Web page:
Consistently getting a good night’s rest is an essential ingredient in the recipe for good health. Sleep regulates bodily systems and plays a significant role in the brain storing information received throughout the day. Without adequate sleep, an individual cannot function properly.
It is understandable how someone having trouble sleeping would turn to prescription medications. Unfortunately, sleep drugs like Valium are not a long-term solution for sleep disorders. It can make the condition worse and lead to addiction.
Things That Can Interfere With Sleep
People get hooked on Valium after initially seeking insomnia or related sleep disorder treatment. It is essential, however, to identify the things that led a person to become sleep-deprived in the first place so they can get long-lasting relief.
Mental Health Disorders
In other words, the real problem may not be poor sleep itself. Mental health disorders are often to blame for nightly disturbances and insomnia.
For example, those with a generalized anxiety disorder may have psychological symptoms that keep them up (e.g., a racing heart rate). Obsessive-compulsive disorder can cause a person to re-run scenarios in their head for hours to work out uncertainties regarding a particular stressor. Night terrors can cause a person to relive a horrible memory while suffering from PTSD.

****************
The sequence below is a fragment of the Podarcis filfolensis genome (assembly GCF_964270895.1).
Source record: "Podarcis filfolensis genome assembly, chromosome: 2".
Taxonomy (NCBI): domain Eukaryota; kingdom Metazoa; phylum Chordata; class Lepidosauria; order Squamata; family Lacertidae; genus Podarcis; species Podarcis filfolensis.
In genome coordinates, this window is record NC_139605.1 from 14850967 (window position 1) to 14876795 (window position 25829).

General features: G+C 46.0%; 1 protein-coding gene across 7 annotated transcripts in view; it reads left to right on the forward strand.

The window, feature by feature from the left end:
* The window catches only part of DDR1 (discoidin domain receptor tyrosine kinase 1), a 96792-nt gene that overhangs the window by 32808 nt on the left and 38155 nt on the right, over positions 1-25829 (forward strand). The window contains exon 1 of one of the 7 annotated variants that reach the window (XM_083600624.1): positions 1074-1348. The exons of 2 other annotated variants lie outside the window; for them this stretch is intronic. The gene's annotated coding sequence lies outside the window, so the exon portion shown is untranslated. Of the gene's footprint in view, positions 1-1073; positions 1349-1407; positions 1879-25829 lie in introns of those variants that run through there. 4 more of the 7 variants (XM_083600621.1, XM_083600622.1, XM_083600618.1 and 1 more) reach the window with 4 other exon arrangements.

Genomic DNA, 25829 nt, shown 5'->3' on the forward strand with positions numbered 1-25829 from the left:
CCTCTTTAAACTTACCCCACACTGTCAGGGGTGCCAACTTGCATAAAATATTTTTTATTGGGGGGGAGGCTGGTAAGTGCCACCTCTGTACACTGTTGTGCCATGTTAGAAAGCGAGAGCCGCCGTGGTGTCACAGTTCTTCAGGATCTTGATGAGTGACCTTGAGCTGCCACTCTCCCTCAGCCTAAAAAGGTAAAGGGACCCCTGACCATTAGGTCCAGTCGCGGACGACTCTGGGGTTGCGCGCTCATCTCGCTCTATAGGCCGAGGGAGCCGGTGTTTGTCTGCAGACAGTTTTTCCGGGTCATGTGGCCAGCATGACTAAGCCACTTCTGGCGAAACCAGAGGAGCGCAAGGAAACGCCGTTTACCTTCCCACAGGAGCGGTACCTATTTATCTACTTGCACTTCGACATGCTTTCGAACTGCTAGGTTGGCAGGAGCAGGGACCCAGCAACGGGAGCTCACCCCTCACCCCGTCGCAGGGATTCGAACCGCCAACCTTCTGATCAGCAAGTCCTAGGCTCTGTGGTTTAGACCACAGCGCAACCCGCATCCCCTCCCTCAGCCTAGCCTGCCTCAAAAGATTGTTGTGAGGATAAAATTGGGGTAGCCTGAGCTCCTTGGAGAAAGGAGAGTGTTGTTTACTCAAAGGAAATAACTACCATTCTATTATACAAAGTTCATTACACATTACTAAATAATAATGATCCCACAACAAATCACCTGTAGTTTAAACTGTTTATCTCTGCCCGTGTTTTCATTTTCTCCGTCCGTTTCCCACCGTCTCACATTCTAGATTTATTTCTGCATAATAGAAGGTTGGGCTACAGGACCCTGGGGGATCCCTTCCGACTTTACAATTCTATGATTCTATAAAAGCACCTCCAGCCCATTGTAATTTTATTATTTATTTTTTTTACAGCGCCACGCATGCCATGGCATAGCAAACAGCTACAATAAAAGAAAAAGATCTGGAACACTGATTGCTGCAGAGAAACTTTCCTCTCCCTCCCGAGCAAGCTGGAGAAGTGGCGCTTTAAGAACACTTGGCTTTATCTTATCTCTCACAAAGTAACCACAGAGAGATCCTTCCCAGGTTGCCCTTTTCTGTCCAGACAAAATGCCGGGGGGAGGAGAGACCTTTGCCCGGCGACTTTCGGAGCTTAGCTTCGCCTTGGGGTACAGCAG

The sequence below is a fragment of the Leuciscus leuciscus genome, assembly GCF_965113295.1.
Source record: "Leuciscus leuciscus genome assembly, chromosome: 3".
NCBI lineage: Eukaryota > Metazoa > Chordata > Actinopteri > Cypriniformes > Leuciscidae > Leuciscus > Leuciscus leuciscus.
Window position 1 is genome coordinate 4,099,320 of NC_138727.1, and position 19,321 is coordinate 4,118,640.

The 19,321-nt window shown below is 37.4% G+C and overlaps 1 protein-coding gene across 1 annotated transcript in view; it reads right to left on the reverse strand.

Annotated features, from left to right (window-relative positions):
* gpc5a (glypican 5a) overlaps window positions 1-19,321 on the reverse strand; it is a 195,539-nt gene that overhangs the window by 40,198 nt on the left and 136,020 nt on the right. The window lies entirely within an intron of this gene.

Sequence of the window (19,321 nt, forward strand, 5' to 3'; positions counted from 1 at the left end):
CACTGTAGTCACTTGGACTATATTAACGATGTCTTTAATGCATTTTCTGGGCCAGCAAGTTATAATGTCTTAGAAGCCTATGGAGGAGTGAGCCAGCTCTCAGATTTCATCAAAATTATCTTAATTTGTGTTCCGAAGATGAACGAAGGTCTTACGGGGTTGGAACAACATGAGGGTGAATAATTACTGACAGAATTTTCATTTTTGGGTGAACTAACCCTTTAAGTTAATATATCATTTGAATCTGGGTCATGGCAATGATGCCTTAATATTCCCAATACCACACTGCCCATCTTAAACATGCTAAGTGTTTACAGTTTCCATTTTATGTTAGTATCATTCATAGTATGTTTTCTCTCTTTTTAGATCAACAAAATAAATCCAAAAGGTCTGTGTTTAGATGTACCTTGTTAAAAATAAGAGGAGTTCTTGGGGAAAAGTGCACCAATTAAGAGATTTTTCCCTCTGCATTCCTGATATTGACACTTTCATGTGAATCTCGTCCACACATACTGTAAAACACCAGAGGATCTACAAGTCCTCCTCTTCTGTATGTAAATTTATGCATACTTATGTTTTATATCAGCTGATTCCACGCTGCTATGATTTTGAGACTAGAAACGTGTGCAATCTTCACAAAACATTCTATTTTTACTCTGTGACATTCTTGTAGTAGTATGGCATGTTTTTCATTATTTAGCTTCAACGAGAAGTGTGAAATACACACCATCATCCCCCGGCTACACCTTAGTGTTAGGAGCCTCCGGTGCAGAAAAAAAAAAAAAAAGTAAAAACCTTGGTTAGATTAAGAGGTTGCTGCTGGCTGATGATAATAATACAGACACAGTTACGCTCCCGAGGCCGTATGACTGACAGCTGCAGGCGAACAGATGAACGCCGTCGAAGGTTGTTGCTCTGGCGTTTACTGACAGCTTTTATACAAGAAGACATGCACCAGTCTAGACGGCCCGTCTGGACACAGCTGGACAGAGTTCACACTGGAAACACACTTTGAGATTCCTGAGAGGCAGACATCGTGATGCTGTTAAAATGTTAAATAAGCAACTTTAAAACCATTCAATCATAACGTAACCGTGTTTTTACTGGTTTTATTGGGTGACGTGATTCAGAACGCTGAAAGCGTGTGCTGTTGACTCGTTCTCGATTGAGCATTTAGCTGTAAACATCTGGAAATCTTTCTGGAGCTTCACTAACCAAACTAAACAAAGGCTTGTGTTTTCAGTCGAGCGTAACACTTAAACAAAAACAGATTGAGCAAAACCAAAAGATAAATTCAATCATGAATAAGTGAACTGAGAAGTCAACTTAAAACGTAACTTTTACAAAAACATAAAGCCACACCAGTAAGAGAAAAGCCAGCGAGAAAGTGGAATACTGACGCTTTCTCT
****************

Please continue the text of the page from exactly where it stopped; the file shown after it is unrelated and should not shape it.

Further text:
Unpacking and working through emotional baggage with a therapist could be the key to restful sleep.
A person’s sleep schedule could also get thrown off by the following:
- medical conditions
- abuse of drugs or alcohol
- misusing sleep medications
- withdrawal from substances
- consuming too much caffeine or nicotine
- going to bed too late/over exhausting oneself
- being exposed to too much blue light before bed
The Purpose of Valium
Valium belongs to a class of drugs called benzodiazepines, which are predominantly prescribed to relieve:
- muscle spasms
- and alcohol withdrawal symptoms